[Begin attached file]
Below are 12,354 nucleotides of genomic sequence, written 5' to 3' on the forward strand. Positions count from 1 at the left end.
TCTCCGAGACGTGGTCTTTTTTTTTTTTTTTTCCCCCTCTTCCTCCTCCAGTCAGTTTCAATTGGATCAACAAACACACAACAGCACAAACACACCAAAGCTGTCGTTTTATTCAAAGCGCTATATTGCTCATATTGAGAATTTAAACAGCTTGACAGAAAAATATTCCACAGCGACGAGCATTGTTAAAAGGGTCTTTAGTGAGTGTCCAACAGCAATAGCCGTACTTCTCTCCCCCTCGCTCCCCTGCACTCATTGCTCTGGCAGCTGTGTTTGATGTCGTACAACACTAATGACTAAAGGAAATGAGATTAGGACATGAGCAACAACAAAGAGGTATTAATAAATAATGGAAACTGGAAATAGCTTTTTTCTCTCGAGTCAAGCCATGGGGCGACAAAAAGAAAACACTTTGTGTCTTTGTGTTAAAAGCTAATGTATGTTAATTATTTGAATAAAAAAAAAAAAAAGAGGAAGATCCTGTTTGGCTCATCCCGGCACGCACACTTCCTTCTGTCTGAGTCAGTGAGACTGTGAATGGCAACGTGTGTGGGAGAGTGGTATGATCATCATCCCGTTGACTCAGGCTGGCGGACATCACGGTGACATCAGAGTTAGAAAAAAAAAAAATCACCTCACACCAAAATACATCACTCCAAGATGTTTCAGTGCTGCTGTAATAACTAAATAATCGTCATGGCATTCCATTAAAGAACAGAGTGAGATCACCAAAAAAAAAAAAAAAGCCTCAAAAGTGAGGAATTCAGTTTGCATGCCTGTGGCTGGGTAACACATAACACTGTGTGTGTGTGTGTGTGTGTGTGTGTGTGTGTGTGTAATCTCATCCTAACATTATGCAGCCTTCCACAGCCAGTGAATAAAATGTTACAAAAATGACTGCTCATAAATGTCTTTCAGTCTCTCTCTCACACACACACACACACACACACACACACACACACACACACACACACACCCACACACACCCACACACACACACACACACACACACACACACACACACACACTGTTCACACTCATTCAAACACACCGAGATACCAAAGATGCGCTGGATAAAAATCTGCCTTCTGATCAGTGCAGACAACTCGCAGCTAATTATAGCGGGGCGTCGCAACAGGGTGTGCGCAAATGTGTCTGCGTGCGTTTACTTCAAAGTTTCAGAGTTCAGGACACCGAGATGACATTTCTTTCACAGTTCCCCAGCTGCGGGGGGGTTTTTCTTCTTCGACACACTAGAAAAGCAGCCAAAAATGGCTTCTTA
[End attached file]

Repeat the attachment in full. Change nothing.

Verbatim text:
Below are 12,354 nucleotides of genomic sequence, written 5' to 3' on the forward strand. Positions count from 1 at the left end.
TCTCCGAGACGTGGTCTTTTTTTTTTTTTTTTCCCCCTCTTCCTCCTCCAGTCAGTTTCAATTGGATCAACAAACACACAACAGCACAAACACACCAAAGCTGTCGTTTTATTCAAAGCGCTATATTGCTCATATTGAGAATTTAAACAGCTTGACAGAAAAATATTCCACAGCGACGAGCATTGTTAAAAGGGTCTTTAGTGAGTGTCCAACAGCAATAGCCGTACTTCTCTCCCCCTCGCTCCCCTGCACTCATTGCTCTGGCAGCTGTGTTTGATGTCGTACAACACTAATGACTAAAGGAAATGAGATTAGGACATGAGCAACAACAAAGAGGTATTAATAAATAATGGAAACTGGAAATAGCTTTTTTCTCTCGAGTCAAGCCATGGGGCGACAAAAAGAAAACACTTTGTGTCTTTGTGTTAAAAGCTAATGTATGTTAATTATTTGAATAAAAAAAAAAAAAAGAGGAAGATCCTGTTTGGCTCATCCCGGCACGCACACTTCCTTCTGTCTGAGTCAGTGAGACTGTGAATGGCAACGTGTGTGGGAGAGTGGTATGATCATCATCCCGTTGACTCAGGCTGGCGGACATCACGGTGACATCAGAGTTAGAAAAAAAAAAAATCACCTCACACCAAAATACATCACTCCAAGATGTTTCAGTGCTGCTGTAATAACTAAATAATCGTCATGGCATTCCATTAAAGAACAGAGTGAGATCACCAAAAAAAAAAAAAAAGCCTCAAAAGTGAGGAATTCAGTTTGCATGCCTGTGGCTGGGTAACACATAACACTGTGTGTGTGTGTGTGTGTGTGTGTGTGTGTGTGTGTAATCTCATCCTAACATTATGCAGCCTTCCACAGCCAGTGAATAAAATGTTACAAAAATGACTGCTCATAAATGTCTTTCAGTCTCTCTCTCACACACACACACACACACACACACACACACACACACACACACACACACCCACACACACCCACACACACACACACACACACACACACACACACACACACACTGTTCACACTCATTCAAACACACCGAGATACCAAAGATGCGCTGGATAAAAATCTGCCTTCTGATCAGTGCAGACAACTCGCAGCTAATTATAGCGGGGCGTCGCAACAGGGTGTGCGCAAATGTGTCTGCGTGCGTTTACTTCAAAGTTTCAGAGTTCAGGACACCGAGATGACATTTCTTTCACAGTTCCCCAGCTGCGGGGGGGTTTTTCTTCTTCGACACACTAGAAAAGCAGCCAAAAATGGCTTCTTA